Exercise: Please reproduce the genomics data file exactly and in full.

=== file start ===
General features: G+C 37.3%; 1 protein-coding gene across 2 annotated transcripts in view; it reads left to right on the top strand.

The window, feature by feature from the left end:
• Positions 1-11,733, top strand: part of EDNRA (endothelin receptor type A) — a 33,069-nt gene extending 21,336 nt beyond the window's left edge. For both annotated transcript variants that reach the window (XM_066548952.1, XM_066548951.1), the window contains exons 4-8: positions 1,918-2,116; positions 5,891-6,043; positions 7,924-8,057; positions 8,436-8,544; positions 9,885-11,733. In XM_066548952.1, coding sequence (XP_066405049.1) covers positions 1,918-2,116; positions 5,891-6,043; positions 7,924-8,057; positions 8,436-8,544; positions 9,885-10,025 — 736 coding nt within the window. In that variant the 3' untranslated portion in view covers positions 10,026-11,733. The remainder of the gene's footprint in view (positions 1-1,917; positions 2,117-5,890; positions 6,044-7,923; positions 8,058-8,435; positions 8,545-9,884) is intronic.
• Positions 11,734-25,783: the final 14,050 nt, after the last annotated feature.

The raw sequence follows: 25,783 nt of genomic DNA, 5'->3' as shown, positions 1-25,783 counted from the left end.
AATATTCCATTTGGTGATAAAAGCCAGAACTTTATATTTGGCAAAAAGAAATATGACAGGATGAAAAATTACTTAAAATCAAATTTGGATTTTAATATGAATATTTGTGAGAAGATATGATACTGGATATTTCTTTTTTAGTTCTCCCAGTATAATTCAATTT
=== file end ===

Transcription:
General features: G+C 37.3%; 1 protein-coding gene across 2 annotated transcripts in view; it reads left to right on the top strand.

The window, feature by feature from the left end:
• Positions 1-11,733, top strand: part of EDNRA (endothelin receptor type A) — a 33,069-nt gene extending 21,336 nt beyond the window's left edge. For both annotated transcript variants that reach the window (XM_066548952.1, XM_066548951.1), the window contains exons 4-8: positions 1,918-2,116; positions 5,891-6,043; positions 7,924-8,057; positions 8,436-8,544; positions 9,885-11,733. In XM_066548952.1, coding sequence (XP_066405049.1) covers positions 1,918-2,116; positions 5,891-6,043; positions 7,924-8,057; positions 8,436-8,544; positions 9,885-10,025 — 736 coding nt within the window. In that variant the 3' untranslated portion in view covers positions 10,026-11,733. The remainder of the gene's footprint in view (positions 1-1,917; positions 2,117-5,890; positions 6,044-7,923; positions 8,058-8,435; positions 8,545-9,884) is intronic.
• Positions 11,734-25,783: the final 14,050 nt, after the last annotated feature.

The raw sequence follows: 25,783 nt of genomic DNA, 5'->3' as shown, positions 1-25,783 counted from the left end.
AATATTCCATTTGGTGATAAAAGCCAGAACTTTATATTTGGCAAAAAGAAATATGACAGGATGAAAAATTACTTAAAATCAAATTTGGATTTTAATATGAATATTTGTGAGAAGATATGATACTGGATATTTCTTTTTTAGTTCTCCCAGTATAATTCAATTT